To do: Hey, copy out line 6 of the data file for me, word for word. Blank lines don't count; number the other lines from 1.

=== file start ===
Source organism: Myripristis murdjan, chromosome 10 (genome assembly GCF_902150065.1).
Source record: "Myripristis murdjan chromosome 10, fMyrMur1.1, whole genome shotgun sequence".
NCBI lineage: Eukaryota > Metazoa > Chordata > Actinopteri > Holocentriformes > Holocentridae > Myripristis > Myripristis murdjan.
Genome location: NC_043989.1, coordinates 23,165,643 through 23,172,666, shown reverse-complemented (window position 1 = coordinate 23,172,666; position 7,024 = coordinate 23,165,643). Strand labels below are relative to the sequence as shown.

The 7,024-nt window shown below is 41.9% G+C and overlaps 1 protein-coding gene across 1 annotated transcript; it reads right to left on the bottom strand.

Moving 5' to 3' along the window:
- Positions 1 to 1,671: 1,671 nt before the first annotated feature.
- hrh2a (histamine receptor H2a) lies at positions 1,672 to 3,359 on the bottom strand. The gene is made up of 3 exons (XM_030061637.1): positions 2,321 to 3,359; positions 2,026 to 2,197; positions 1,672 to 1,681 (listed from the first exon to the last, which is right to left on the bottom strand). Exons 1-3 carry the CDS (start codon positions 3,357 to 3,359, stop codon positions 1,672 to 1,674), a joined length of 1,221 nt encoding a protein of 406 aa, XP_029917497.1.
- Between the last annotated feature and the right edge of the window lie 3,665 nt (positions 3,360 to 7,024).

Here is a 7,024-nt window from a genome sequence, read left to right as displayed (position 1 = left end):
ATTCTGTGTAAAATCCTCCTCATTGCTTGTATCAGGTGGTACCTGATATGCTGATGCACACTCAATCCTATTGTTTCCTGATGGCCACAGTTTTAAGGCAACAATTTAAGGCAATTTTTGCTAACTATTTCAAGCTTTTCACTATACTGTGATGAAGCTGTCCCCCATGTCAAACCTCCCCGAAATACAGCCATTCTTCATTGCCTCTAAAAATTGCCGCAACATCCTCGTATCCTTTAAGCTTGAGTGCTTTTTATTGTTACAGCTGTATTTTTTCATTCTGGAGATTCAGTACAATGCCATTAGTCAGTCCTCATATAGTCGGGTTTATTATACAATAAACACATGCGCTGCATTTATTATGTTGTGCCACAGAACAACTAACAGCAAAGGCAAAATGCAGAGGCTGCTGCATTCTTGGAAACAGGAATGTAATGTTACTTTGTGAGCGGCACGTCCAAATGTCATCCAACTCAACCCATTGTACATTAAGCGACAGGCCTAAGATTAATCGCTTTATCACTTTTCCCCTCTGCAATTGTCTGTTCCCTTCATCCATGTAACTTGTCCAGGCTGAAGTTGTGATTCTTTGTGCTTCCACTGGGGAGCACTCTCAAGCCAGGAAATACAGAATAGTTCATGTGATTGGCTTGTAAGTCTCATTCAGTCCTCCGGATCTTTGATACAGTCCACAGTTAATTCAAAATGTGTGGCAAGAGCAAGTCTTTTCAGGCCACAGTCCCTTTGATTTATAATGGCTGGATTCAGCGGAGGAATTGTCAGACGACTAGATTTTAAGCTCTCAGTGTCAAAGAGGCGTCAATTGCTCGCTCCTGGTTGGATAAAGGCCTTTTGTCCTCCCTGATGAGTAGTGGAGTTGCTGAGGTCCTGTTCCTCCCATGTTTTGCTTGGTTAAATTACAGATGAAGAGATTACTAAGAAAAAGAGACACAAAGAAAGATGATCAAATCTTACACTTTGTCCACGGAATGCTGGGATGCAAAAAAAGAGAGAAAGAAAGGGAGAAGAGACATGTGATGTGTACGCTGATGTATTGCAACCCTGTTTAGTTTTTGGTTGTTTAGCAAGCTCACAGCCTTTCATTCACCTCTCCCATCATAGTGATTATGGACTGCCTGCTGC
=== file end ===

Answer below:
Moving 5' to 3' along the window: